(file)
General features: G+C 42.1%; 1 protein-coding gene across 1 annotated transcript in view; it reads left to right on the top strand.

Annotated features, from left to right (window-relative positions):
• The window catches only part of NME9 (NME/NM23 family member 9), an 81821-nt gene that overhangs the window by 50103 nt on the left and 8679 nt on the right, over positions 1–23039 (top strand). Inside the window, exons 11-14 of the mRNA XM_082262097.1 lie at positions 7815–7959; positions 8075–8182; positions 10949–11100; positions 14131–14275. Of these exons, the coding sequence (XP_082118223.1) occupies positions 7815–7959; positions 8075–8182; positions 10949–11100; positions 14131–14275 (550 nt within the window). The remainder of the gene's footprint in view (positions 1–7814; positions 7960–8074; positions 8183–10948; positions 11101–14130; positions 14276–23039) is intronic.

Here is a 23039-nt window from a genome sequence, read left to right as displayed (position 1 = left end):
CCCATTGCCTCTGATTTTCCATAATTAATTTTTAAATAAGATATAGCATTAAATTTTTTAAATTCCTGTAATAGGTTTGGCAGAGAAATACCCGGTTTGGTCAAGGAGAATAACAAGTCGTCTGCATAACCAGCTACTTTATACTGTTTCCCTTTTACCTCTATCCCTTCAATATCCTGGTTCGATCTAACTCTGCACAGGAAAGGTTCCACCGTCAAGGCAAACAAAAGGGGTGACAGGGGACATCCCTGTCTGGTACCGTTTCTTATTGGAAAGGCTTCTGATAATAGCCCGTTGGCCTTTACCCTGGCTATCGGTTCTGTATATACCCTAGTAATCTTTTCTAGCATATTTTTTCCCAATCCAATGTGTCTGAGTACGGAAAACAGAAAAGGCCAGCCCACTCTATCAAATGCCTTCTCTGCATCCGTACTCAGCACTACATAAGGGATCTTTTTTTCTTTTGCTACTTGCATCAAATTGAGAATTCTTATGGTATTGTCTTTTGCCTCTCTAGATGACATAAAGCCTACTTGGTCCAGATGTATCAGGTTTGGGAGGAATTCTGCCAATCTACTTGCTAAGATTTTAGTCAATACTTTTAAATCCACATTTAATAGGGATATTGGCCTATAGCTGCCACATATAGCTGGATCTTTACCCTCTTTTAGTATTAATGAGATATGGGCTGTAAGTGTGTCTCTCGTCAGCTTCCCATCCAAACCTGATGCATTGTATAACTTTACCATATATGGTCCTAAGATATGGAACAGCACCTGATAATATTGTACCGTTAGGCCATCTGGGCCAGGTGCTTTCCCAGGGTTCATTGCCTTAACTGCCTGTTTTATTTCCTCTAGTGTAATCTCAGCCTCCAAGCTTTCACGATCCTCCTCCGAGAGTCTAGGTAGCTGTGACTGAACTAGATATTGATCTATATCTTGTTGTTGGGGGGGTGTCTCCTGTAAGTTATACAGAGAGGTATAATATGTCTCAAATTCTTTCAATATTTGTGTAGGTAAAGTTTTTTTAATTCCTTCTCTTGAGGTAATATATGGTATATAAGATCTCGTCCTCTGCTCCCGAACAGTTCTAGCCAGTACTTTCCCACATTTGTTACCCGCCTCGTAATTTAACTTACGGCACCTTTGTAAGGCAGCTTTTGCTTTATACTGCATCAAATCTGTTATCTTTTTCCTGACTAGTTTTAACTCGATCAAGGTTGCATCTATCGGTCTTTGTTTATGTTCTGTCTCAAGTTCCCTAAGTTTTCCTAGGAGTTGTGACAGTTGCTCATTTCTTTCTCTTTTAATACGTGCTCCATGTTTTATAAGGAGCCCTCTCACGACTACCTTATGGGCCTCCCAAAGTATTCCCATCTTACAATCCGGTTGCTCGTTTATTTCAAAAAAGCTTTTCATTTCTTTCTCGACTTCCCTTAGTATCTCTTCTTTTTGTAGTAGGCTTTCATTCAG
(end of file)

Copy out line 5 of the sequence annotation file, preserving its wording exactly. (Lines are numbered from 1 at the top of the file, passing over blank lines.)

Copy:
CCCATTGCCTCTGATTTTCCATAATTAATTTTTAAATAAGATATAGCATTAAATTTTTTAAATTCCTGTAATAGGTTTGGCAGAGAAATACCCGGTTTGGTCAAGGAGAATAACAAGTCGTCTGCATAACCAGCTACTTTATACTGTTTCCCTTTTACCTCTATCCCTTCAATATCCTGGTTCGATCTAACTCTGCACAGGAAAGGTTCCACCGTCAAGGCAAACAAAAGGGGTGACAGGGGACATCCCTGTCTGGTACCGTTTCTTATTGGAAAGGCTTCTGATAATAGCCCGTTGGCCTTTACCCTGGCTATCGGTTCTGTATATACCCTAGTAATCTTTTCTAGCATATTTTTTCCCAATCCAATGTGTCTGAGTACGGAAAACAGAAAAGGCCAGCCCACTCTATCAAATGCCTTCTCTGCATCCGTACTCAGCACTACATAAGGGATCTTTTTTTCTTTTGCTACTTGCATCAAATTGAGAATTCTTATGGTATTGTCTTTTGCCTCTCTAGATGACATAAAGCCTACTTGGTCCAGATGTATCAGGTTTGGGAGGAATTCTGCCAATCTACTTGCTAAGATTTTAGTCAATACTTTTAAATCCACATTTAATAGGGATATTGGCCTATAGCTGCCACATATAGCTGGATCTTTACCCTCTTTTAGTATTAATGAGATATGGGCTGTAAGTGTGTCTCTCGTCAGCTTCCCATCCAAACCTGATGCATTGTATAACTTTACCATATATGGTCCTAAGATATGGAACAGCACCTGATAATATTGTACCGTTAGGCCATCTGGGCCAGGTGCTTTCCCAGGGTTCATTGCCTTAACTGCCTGTTTTATTTCCTCTAGTGTAATCTCAGCCTCCAAGCTTTCACGATCCTCCTCCGAGAGTCTAGGTAGCTGTGACTGAACTAGATATTGATCTATATCTTGTTGTTGGGGGGGTGTCTCCTGTAAGTTATACAGAGAGGTATAATATGTCTCAAATTCTTTCAATATTTGTGTAGGTAAAGTTTTTTTAATTCCTTCTCTTGAGGTAATATATGGTATATAAGATCTCGTCCTCTGCTCCCGAACAGTTCTAGCCAGTACTTTCCCACATTTGTTACCCGCCTCGTAATTTAACTTACGGCACCTTTGTAAGGCAGCTTTTGCTTTATACTGCATCAAATCTGTTATCTTTTTCCTGACTAGTTTTAACTCGATCAAGGTTGCATCTATCGGTCTTTGTTTATGTTCTGTCTCAAGTTCCCTAAGTTTTCCTAGGAGTTGTGACAGTTGCTCATTTCTTTCTCTTTTAATACGTGCTCCATGTTTTATAAGGAGCCCTCTCACGACTACCTTATGGGCCTCCCAAAGTATTCCCATCTTACAATCCGGTTGCTCGTTTATTTCAAAAAAGCTTTTCATTTCTTTCTCGACTTCCCTTAGTATCTCTTCTTTTTGTAGTAGGCTTTCATTCAG